BUFFALO - Nolan Patrick and Nico Hischier, gifted centers who are expected to be the first two picks in the NHL draft, were fairly even during Saturday's fitness testing at the scouting combine.

In other words, if New Jersey was looking for a reason to make one of the players the No. 1 overall pick based on the fitness results, well, it didn't happen.

The Devils will select No. 1 in the first round June 23 in Chicago, while the Flyers will pick No. 2. The Flyers had a little over a 2 percent chance to get as high as they did in the draft lottery.

It is still considered a coin flip as to which player goes No. 1.

"They're this close," said Craig Button, the draft expert from TSN in Canada, as he held his thumb and index finger an inch apart.

Dan Marr, director of the NHL's Central Scouting, said Patrick and Hischier won't be generational players like Connor McDavid or Auston Matthews.

"But they'll be solid franchise players for their clubs once they get established," he said at the combine.

On the ice, Patrick and Hischier are head and shoulders above the other draft prospects, scouts say. But they tested in the middle of the pack in several of the fitness events.

Patrick (6-foot-2, 198 pounds) was stronger than the 6-1, 178-pound Hischier in the bench-press (12 reps to 7), but Hischier had the edge in the standing long jump (105.75 inches to 99.75 inches), showing he has explosive legs - a key to a player's success.

"I was really happy about my testing," said Hischier, who, like Patrick, will attend the Stanley Cup Final on Monday in Nashville. "I don't have to prove anything here, but I just did what I can and I'm happy with it."

Patrick said he didn't view the combine, which had 103 players in the fitness portion, as a competition between himself and Hischier. But he did admit to looking at the scoreboard before one event.

"It's tough when you're about to do chin-ups and you see he's atop the leader board, and I [said], 'I've got to put some up here,' "he said. "But you know, I'm not competing against him. He's a great guy and I see he did good in the testing and I'm happy for him."

Hischier, who said Pavel Datsyuk is his role model, did 13 chin-ups, two more than Patrick.

The most grueling part of the fitness testing occurs at the end of the circuit, when the prospects ride a stationary grade-spin bike. They pedal at low resistance for two minutes. To start the test, the athlete pedals at a progressively quicker cadence so that by the time the designated workload has been reached, he is pedaling at his maximum capacity.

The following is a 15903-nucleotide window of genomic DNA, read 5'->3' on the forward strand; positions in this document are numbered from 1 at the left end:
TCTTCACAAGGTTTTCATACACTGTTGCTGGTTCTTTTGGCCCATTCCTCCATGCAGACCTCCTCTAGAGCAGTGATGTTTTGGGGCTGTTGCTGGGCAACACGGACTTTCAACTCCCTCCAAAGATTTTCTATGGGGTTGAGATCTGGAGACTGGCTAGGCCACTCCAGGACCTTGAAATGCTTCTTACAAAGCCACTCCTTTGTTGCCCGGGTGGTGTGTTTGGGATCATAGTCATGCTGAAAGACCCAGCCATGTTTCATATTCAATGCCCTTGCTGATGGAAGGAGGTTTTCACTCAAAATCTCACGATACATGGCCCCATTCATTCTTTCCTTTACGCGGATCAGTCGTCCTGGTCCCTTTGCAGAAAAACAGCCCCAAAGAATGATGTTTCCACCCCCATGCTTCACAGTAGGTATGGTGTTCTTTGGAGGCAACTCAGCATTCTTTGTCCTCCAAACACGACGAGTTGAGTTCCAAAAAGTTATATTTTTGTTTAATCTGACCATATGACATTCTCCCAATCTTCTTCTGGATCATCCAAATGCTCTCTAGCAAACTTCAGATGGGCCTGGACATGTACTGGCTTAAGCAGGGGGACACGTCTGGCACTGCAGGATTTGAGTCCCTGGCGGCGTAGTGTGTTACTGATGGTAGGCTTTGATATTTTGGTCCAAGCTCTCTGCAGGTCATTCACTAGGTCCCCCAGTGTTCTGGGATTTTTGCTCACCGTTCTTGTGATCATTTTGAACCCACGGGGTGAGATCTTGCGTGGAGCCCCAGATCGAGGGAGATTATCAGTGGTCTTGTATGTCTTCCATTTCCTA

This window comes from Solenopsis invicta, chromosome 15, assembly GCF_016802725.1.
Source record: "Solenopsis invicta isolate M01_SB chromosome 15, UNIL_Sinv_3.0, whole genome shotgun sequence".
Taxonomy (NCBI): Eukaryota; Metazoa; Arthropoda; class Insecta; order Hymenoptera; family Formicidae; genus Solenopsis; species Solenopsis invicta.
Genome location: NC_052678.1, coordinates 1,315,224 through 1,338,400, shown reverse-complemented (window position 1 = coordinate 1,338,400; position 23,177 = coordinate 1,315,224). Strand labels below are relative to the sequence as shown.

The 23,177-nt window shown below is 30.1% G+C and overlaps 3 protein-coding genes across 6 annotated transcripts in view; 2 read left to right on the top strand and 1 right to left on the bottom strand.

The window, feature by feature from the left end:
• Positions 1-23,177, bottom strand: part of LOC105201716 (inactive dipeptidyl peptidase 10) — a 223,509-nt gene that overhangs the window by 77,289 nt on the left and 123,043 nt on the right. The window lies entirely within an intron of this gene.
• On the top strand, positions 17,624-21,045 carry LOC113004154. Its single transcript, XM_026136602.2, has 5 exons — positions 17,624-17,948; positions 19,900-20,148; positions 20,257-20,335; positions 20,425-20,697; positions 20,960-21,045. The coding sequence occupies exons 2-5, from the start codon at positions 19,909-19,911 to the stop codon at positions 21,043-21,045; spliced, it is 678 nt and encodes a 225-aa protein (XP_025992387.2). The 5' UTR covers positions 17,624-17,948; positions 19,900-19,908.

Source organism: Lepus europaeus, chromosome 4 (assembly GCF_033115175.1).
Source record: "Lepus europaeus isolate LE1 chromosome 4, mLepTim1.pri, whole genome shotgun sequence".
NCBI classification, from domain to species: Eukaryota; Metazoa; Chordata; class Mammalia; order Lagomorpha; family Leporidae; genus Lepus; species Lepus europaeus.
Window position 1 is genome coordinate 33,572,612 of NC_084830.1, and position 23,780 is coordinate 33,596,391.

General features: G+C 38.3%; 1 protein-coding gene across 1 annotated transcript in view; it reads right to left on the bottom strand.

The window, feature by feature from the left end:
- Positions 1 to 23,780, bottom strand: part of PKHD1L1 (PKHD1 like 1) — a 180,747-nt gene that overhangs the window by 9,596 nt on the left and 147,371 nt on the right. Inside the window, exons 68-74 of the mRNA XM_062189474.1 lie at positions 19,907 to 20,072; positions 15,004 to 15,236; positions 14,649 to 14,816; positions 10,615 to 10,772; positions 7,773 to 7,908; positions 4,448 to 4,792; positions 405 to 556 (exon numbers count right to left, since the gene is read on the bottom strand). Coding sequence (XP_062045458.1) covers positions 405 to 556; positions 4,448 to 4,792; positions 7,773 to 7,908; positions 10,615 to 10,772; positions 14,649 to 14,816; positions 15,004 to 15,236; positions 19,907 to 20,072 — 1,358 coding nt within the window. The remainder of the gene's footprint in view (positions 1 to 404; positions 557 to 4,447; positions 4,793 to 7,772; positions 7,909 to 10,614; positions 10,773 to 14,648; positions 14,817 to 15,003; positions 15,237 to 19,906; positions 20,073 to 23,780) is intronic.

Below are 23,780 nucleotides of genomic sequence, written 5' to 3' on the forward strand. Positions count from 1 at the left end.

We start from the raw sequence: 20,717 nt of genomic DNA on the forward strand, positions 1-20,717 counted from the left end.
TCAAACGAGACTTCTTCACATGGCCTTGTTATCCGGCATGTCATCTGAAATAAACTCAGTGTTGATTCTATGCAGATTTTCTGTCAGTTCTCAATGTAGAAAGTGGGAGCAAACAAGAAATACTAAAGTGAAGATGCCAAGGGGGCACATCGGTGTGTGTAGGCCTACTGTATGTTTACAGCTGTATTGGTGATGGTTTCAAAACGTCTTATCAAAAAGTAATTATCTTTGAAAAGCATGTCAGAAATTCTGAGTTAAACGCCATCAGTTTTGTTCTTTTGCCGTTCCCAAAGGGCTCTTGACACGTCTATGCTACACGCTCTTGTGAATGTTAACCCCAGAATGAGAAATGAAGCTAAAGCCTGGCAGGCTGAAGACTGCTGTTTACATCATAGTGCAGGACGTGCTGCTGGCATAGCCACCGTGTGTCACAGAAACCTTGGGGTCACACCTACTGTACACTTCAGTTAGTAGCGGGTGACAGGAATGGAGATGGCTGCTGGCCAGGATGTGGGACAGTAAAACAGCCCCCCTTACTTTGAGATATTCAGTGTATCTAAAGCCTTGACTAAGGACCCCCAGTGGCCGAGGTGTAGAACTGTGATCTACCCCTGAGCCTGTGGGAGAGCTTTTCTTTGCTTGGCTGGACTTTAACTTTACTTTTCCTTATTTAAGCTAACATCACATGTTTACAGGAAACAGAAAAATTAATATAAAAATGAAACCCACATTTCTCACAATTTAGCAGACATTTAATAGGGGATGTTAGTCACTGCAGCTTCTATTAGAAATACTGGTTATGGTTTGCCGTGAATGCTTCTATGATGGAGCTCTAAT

The athlete pedals at maximum capacity against the designated workload for 30 seconds.

"I was terrible. I was pretty zonked after that and my breakfast didn't stay down," Patrick said after competing in something called the Wingate cycle ergometer test, which measures a player's explosiveness. "So it was a tough one for sure. . . . It was tough for everyone. No matter how hard you train for that, everybody was gassed and leaving it all out there."

Patrick said he had no ill effects from a sports hernia, which caused him to miss time this season in the Western Hockey League. He doesn't believe he needs more surgery.

Next week, Patrick said, he will travel to Philadelphia and Newark to be examined by the Flyers and Devils doctors. "They just want to make sure I'm healthy," said Patrick, who has been in contact recently with Ivan Provorov and Brayden Schenn, two of his friends who play for the Flyers.

As for the combine testing, scouts say it tells only a small portion of a player's ability. Two years ago, Jack Eichel outscored McDavid in most of the fitness categories.

McDavid, of course, went No. 1 in the draft to Edmonton and has blossomed into a young superstar.

Some have referred to Hischier as the "Swiss Connor McDavid."

"I think it's too much," Hischier said with a smile. "I don't think you can compare [me] to Connor McDavid; he's on another level. He's better than any other player, and it's really like high expectations. I don't like when they call me that."